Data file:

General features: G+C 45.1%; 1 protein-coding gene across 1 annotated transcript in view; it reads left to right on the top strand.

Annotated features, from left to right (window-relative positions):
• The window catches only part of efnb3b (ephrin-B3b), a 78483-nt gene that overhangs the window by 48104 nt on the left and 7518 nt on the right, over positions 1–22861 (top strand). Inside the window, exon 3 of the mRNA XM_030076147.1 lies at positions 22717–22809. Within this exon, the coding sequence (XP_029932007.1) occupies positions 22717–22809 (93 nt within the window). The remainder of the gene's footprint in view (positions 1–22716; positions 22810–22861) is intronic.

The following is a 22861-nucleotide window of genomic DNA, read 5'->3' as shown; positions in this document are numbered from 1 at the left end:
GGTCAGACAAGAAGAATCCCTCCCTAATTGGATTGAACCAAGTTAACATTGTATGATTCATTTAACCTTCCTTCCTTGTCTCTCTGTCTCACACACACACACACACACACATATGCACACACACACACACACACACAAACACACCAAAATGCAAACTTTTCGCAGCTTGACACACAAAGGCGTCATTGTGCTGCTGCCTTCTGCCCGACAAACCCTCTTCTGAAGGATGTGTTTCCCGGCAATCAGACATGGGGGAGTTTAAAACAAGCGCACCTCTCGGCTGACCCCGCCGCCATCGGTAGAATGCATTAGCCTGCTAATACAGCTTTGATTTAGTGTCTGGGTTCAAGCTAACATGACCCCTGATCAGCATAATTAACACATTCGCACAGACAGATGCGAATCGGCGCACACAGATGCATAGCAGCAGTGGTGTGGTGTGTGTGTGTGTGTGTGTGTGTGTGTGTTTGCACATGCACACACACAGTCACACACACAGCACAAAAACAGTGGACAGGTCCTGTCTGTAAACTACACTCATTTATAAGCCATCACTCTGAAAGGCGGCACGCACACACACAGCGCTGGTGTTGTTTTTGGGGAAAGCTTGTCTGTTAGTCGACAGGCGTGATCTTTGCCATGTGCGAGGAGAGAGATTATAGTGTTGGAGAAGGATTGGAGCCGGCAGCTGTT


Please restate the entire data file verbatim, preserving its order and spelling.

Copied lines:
General features: G+C 45.1%; 1 protein-coding gene across 1 annotated transcript in view; it reads left to right on the top strand.

Annotated features, from left to right (window-relative positions):
• The window catches only part of efnb3b (ephrin-B3b), a 78483-nt gene that overhangs the window by 48104 nt on the left and 7518 nt on the right, over positions 1–22861 (top strand). Inside the window, exon 3 of the mRNA XM_030076147.1 lies at positions 22717–22809. Within this exon, the coding sequence (XP_029932007.1) occupies positions 22717–22809 (93 nt within the window). The remainder of the gene's footprint in view (positions 1–22716; positions 22810–22861) is intronic.

The following is a 22861-nucleotide window of genomic DNA, read 5'->3' as shown; positions in this document are numbered from 1 at the left end:
GGTCAGACAAGAAGAATCCCTCCCTAATTGGATTGAACCAAGTTAACATTGTATGATTCATTTAACCTTCCTTCCTTGTCTCTCTGTCTCACACACACACACACACACACATATGCACACACACACACACACACACAAACACACCAAAATGCAAACTTTTCGCAGCTTGACACACAAAGGCGTCATTGTGCTGCTGCCTTCTGCCCGACAAACCCTCTTCTGAAGGATGTGTTTCCCGGCAATCAGACATGGGGGAGTTTAAAACAAGCGCACCTCTCGGCTGACCCCGCCGCCATCGGTAGAATGCATTAGCCTGCTAATACAGCTTTGATTTAGTGTCTGGGTTCAAGCTAACATGACCCCTGATCAGCATAATTAACACATTCGCACAGACAGATGCGAATCGGCGCACACAGATGCATAGCAGCAGTGGTGTGGTGTGTGTGTGTGTGTGTGTGTGTGTGTGTTTGCACATGCACACACACAGTCACACACACAGCACAAAAACAGTGGACAGGTCCTGTCTGTAAACTACACTCATTTATAAGCCATCACTCTGAAAGGCGGCACGCACACACACAGCGCTGGTGTTGTTTTTGGGGAAAGCTTGTCTGTTAGTCGACAGGCGTGATCTTTGCCATGTGCGAGGAGAGAGATTATAGTGTTGGAGAAGGATTGGAGCCGGCAGCTGTT